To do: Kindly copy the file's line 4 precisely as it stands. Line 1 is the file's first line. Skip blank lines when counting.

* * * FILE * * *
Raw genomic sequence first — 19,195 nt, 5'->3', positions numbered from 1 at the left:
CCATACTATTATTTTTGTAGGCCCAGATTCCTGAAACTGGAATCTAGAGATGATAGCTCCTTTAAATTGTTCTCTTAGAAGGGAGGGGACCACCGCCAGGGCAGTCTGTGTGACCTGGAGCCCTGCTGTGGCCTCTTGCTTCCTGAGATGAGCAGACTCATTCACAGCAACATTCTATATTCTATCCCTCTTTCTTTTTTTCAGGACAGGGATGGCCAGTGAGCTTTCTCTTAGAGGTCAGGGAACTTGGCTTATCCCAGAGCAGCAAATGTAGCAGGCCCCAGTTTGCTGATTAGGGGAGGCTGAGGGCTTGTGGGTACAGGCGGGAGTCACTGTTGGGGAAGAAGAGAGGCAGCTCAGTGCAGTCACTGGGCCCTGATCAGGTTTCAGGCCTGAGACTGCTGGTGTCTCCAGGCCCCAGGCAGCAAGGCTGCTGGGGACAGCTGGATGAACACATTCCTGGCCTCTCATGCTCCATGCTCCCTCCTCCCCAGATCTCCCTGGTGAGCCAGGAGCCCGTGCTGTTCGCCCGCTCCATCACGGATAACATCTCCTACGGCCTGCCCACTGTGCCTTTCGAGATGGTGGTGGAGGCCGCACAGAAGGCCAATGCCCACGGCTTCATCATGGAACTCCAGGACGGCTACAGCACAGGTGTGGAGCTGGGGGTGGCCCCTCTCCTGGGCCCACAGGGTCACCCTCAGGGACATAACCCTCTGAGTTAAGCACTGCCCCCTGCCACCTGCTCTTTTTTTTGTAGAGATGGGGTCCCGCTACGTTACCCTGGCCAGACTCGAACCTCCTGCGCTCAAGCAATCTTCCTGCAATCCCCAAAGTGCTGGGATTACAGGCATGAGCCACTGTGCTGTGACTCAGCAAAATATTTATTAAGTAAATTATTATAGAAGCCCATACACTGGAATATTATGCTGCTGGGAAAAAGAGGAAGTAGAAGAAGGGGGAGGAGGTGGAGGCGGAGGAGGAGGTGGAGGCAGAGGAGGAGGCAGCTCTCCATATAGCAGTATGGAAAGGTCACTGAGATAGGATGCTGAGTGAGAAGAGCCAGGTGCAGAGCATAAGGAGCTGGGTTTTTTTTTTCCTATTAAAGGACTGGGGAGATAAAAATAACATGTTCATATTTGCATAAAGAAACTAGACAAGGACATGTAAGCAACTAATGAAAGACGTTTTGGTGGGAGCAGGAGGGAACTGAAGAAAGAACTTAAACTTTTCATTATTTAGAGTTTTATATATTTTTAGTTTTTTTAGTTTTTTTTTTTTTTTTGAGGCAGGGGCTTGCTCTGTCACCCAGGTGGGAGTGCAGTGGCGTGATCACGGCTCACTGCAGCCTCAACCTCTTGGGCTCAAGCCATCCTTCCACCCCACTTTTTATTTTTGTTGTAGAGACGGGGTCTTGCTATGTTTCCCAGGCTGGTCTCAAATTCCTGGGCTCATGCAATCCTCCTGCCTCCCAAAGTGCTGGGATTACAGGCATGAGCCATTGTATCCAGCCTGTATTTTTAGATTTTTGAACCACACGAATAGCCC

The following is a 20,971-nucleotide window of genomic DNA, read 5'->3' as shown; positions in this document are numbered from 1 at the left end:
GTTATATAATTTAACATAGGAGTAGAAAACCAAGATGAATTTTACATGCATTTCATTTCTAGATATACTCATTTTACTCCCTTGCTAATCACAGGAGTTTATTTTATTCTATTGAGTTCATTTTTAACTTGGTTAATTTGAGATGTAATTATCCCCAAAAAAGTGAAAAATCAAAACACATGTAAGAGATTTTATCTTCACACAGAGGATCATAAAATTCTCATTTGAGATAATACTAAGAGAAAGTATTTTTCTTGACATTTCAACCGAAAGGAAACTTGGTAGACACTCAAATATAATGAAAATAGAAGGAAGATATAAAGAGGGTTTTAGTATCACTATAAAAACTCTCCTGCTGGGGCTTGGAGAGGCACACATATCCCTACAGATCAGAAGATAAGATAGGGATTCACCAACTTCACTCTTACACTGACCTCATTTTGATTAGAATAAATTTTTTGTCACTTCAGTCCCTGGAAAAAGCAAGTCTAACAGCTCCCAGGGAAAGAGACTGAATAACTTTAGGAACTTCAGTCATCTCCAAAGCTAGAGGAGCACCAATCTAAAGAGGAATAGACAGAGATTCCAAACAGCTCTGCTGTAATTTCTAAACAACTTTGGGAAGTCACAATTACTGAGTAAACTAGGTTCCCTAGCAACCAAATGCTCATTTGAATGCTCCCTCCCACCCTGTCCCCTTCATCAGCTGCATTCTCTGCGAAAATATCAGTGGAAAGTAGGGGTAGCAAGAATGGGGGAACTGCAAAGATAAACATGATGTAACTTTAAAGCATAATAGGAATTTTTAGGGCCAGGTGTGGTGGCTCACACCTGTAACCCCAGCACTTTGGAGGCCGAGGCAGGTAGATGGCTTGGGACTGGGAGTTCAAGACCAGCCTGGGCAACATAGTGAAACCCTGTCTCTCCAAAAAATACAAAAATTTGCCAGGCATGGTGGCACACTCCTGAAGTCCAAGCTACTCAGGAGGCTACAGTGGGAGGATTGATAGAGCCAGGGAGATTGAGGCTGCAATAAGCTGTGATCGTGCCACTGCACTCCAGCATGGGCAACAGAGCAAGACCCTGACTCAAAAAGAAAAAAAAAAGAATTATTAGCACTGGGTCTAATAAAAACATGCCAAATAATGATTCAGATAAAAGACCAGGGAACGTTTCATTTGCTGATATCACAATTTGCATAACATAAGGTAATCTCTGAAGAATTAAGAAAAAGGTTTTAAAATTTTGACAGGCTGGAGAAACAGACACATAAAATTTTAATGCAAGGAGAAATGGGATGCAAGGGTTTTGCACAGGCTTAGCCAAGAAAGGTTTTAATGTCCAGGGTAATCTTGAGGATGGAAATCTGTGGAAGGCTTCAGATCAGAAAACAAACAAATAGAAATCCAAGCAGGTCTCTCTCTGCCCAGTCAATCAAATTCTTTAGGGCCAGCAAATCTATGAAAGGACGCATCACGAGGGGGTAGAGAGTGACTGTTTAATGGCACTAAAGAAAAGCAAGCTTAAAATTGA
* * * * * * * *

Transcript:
GTTATATAATTTAACATAGGAGTAGAAAACCAAGATGAATTTTACATGCATTTCATTTCTAGATATACTCATTTTACTCCCTTGCTAATCACAGGAGTTTATTTTATTCTATTGAGTTCATTTTTAACTTGGTTAATTTGAGATGTAATTATCCCCAAAAAAGTGAAAAATCAAAACACATGTAAGAGATTTTATCTTCACACAGAGGATCATAAAATTCTCATTTGAGATAATACTAAGAGAAAGTATTTTTCTTGACATTTCAACCGAAAGGAAACTTGGTAGACACTCAAATATAATGAAAATAGAAGGAAGATATAAAGAGGGTTTTAGTATCACTATAAAAACTCTCCTGCTGGGGCTTGGAGAGGCACACATATCCCTACAGATCAGAAGATAAGATAGGGATTCACCAACTTCACTCTTACACTGACCTCATTTTGATTAGAATAAATTTTTTGTCACTTCAGTCCCTGGAAAAAGCAAGTCTAACAGCTCCCAGGGAAAGAGACTGAATAACTTTAGGAACTTCAGTCATCTCCAAAGCTAGAGGAGCACCAATCTAAAGAGGAATAGACAGAGATTCCAAACAGCTCTGCTGTAATTTCTAAACAACTTTGGGAAGTCACAATTACTGAGTAAACTAGGTTCCCTAGCAACCAAATGCTCATTTGAATGCTCCCTCCCACCCTGTCCCCTTCATCAGCTGCATTCTCTGCGAAAATATCAGTGGAAAGTAGGGGTAGCAAGAATGGGGGAACTGCAAAGATAAACATGATGTAACTTTAAAGCATAATAGGAATTTTTAGGGCCAGGTGTGGTGGCTCACACCTGTAACCCCAGCACTTTGGAGGCCGAGGCAGGTAGATGGCTTGGGACTGGGAGTTCAAGACCAGCCTGGGCAACATAGTGAAACCCTGTCTCTCCAAAAAATACAAAAATTTGCCAGGCATGGTGGCACACTCCTGAAGTCCAAGCTACTCAGGAGGCTACAGTGGGAGGATTGATAGAGCCAGGGAGATTGAGGCTGCAATAAGCTGTGATCGTGCCACTGCACTCCAGCATGGGCAACAGAGCAAGACCCTGACTCAAAAAGAAAAAAAAAAGAATTATTAGCACTGGGTCTAATAAAAACATGCCAAATAATGATTCAGATAAAAGACCAGGGAACGTTTCATTTGCTGATATCACAATTTGCATAACATAAGGTAATCTCTGAAGAATTAAGAAAAAGGTTTTAAAATTTTGACAGGCTGGAGAAACAGACACATAAAATTTTAATGCAAGGAGAAATGGGATGCAAGGGTTTTGCACAGGCTTAGCCAAGAAAGGTTTTAATGTCCAGGGTAATCTTGAGGATGGAAATCTGTGGAAGGCTTCAGATCAGAAAACAAACAAATAGAAATCCAAGCAGGTCTCTCTCTGCCCAGTCAATCAAATTCTTTAGGGCCAGCAAATCTATGAAAGGACGCATCACGAGGGGGTAGAGAGTGACTGTTTAATGGCACTAAAGAAAAGCAAGCTTAAAATTGA